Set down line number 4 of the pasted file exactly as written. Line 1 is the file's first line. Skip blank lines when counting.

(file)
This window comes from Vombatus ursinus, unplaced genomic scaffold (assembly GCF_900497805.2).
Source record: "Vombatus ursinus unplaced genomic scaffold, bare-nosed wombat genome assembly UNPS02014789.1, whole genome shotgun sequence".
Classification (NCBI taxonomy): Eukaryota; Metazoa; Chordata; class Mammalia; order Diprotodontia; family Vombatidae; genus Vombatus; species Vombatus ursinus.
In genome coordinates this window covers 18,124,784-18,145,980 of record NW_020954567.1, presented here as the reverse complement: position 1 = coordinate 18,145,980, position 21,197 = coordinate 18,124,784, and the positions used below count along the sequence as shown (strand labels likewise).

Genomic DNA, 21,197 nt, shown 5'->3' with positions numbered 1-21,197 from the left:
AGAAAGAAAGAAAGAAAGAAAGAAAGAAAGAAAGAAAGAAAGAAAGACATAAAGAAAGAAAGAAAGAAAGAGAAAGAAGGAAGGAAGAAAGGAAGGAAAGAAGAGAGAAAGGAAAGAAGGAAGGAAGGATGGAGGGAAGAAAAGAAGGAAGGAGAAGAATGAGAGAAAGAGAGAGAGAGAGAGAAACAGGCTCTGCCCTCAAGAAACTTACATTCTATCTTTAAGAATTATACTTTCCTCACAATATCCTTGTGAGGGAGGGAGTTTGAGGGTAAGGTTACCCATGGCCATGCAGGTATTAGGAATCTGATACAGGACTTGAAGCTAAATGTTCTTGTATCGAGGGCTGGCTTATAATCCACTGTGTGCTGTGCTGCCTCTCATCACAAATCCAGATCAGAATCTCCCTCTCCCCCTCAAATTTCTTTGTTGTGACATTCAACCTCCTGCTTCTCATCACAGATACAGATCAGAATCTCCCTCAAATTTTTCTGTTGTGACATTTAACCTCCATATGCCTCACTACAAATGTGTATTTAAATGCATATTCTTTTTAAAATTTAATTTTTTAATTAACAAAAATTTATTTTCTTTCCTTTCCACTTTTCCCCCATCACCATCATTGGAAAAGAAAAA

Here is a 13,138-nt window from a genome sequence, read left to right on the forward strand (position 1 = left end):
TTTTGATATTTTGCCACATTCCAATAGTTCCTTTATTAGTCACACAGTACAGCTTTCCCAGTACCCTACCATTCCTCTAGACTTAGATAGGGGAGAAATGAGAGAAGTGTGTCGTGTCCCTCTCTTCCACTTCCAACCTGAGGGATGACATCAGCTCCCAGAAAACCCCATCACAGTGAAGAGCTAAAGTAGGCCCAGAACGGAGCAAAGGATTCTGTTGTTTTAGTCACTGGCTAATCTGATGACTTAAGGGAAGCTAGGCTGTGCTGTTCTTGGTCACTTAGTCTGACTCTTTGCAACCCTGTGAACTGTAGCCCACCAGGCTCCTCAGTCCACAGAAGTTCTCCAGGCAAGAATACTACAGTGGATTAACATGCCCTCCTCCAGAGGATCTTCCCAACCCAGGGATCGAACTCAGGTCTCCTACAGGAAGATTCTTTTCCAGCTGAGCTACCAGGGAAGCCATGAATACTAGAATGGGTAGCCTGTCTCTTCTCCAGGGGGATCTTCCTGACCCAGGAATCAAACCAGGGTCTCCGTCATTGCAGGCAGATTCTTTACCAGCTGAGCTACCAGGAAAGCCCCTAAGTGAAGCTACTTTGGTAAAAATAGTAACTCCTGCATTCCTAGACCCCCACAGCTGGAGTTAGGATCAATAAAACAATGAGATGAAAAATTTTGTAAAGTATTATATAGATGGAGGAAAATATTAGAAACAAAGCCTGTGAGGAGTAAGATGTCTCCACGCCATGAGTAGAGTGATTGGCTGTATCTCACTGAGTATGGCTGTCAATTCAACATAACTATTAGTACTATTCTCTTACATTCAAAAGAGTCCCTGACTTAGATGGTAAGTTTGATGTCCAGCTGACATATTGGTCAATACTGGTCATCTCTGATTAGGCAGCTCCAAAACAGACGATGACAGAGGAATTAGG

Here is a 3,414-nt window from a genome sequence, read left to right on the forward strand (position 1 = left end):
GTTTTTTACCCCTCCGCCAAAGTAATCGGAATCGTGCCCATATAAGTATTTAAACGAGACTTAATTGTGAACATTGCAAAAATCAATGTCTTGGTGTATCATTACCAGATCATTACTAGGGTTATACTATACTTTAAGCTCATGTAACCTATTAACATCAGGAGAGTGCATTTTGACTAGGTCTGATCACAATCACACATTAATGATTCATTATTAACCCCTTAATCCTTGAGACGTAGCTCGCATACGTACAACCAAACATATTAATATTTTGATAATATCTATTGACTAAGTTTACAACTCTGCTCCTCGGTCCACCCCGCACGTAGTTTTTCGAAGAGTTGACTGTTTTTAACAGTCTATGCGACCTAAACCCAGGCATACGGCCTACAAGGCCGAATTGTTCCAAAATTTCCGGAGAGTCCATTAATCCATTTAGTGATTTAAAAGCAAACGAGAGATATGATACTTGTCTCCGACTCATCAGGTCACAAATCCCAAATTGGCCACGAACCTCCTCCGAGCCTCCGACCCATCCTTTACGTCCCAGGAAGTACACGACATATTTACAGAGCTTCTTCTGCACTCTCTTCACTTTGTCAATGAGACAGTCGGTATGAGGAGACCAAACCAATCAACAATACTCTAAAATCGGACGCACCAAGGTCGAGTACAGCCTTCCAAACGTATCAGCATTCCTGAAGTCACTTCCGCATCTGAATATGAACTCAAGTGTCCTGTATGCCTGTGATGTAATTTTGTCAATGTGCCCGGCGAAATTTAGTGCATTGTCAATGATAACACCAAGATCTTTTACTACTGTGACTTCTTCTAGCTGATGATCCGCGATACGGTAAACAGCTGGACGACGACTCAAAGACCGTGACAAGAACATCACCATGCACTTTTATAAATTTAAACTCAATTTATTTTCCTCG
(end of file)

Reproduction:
In genome coordinates this window covers 18,124,784-18,145,980 of record NW_020954567.1, presented here as the reverse complement: position 1 = coordinate 18,145,980, position 21,197 = coordinate 18,124,784, and the positions used below count along the sequence as shown (strand labels likewise).